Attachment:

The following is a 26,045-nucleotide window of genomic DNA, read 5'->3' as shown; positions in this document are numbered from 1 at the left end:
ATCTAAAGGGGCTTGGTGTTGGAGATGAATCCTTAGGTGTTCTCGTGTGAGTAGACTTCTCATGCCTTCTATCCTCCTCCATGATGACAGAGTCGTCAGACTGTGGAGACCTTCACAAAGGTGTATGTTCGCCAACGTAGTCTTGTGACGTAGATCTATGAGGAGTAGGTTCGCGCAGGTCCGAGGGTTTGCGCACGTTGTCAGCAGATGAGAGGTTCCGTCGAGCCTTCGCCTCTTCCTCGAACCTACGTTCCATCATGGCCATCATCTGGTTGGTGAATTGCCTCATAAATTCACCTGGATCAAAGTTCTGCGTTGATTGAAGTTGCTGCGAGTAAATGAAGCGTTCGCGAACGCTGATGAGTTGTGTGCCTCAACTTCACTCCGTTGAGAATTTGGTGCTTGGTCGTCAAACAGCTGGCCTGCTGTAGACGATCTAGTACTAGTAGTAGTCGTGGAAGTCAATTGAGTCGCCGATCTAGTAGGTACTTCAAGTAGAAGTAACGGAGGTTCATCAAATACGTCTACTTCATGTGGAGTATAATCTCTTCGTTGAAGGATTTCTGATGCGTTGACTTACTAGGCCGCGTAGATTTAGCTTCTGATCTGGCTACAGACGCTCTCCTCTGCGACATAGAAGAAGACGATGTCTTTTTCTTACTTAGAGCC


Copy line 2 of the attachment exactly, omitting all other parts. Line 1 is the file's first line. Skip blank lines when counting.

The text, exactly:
ATCTAAAGGGGCTTGGTGTTGGAGATGAATCCTTAGGTGTTCTCGTGTGAGTAGACTTCTCATGCCTTCTATCCTCCTCCATGATGACAGAGTCGTCAGACTGTGGAGACCTTCACAAAGGTGTATGTTCGCCAACGTAGTCTTGTGACGTAGATCTATGAGGAGTAGGTTCGCGCAGGTCCGAGGGTTTGCGCACGTTGTCAGCAGATGAGAGGTTCCGTCGAGCCTTCGCCTCTTCCTCGAACCTACGTTCCATCATGGCCATCATCTGGTTGGTGAATTGCCTCATAAATTCACCTGGATCAAAGTTCTGCGTTGATTGAAGTTGCTGCGAGTAAATGAAGCGTTCGCGAACGCTGATGAGTTGTGTGCCTCAACTTCACTCCGTTGAGAATTTGGTGCTTGGTCGTCAAACAGCTGGCCTGCTGTAGACGATCTAGTACTAGTAGTAGTCGTGGAAGTCAATTGAGTCGCCGATCTAGTAGGTACTTCAAGTAGAAGTAACGGAGGTTCATCAAATACGTCTACTTCATGTGGAGTATAATCTCTTCGTTGAAGGATTTCTGATGCGTTGACTTACTAGGCCGCGTAGATTTAGCTTCTGATCTGGCTACAGACGCTCTCCTCTGCGACATAGAAGAAGACGATGTCTTTTTCTTACTTAGAGCC